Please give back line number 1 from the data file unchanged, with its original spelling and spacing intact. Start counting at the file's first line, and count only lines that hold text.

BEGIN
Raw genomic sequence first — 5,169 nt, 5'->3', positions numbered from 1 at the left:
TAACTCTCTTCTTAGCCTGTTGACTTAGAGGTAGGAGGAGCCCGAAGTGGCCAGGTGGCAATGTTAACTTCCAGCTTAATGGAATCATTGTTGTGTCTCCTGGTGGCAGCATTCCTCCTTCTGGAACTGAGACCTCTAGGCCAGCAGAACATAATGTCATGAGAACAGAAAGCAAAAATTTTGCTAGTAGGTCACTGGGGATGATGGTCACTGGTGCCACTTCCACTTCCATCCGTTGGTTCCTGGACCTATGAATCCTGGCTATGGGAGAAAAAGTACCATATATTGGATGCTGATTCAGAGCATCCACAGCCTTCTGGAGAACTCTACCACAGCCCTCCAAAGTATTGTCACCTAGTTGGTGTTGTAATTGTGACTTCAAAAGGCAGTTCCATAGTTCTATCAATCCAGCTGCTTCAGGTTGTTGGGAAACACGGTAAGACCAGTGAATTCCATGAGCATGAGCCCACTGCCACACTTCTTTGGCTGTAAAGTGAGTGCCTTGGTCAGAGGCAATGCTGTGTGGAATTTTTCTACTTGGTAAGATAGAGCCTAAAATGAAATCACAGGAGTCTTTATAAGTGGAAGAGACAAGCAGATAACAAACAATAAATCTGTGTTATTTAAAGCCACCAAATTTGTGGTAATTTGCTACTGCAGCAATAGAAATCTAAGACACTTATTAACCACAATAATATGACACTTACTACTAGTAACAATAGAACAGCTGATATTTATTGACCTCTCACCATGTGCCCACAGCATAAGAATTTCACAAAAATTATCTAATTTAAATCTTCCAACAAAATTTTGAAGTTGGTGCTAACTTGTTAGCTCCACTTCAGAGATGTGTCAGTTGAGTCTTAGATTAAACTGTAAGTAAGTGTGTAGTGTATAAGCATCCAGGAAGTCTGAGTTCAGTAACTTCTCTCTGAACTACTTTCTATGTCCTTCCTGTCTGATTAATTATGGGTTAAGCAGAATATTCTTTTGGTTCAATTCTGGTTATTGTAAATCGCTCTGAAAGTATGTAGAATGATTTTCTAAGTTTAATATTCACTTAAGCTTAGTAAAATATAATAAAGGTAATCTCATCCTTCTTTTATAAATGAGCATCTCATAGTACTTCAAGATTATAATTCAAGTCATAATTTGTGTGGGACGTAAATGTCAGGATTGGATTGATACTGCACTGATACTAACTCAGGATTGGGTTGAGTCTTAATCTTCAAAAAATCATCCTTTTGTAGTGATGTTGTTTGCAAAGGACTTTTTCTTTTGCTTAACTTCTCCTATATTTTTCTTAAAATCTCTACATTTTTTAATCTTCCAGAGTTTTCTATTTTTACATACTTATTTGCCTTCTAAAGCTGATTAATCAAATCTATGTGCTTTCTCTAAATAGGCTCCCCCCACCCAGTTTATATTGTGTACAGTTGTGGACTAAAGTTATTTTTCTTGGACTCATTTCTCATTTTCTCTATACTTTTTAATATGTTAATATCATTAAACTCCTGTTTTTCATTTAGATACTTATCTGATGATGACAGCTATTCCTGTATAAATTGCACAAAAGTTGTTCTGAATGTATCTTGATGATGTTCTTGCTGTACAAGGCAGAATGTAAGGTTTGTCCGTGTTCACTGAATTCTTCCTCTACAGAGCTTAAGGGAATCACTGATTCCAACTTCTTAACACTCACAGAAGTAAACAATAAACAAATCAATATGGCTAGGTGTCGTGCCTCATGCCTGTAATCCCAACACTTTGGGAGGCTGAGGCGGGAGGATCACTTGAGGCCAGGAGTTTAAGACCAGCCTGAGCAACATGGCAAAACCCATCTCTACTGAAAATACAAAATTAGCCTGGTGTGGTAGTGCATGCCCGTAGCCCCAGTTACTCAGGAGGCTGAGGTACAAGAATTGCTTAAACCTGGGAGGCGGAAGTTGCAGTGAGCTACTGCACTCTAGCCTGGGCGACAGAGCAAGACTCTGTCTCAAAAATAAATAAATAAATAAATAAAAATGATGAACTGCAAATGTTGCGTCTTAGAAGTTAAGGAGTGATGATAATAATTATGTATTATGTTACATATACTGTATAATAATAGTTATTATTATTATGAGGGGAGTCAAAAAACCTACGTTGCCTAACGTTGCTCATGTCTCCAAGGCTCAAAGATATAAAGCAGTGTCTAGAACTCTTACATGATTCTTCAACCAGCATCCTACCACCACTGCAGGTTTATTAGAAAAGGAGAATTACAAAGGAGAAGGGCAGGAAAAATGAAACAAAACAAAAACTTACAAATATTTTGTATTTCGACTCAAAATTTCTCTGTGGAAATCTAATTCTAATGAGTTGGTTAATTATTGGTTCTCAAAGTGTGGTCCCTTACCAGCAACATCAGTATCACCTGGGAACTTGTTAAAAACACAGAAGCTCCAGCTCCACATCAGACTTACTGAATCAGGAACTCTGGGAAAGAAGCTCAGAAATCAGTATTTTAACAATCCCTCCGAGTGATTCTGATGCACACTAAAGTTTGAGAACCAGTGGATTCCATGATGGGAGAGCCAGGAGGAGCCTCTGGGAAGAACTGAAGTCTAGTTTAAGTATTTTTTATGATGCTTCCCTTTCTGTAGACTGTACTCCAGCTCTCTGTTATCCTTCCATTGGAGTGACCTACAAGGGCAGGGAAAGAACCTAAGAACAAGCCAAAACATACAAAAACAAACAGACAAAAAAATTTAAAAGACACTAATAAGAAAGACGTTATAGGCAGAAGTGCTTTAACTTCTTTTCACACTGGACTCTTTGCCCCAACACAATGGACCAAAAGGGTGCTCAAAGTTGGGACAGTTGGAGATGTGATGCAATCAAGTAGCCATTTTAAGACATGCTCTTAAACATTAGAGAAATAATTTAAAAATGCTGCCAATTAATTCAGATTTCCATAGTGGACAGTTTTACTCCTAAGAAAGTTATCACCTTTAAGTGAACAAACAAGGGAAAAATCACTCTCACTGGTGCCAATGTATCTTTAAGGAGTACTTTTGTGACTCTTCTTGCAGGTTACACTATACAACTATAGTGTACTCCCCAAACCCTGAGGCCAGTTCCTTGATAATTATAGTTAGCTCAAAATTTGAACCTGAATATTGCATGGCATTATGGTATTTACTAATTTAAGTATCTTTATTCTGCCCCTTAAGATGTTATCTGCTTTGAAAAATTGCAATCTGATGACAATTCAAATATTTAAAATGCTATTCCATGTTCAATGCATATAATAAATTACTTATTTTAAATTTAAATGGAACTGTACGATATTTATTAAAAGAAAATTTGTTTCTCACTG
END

Raw genomic sequence first — 5,169 nt, 5'->3', positions numbered from 1 at the left: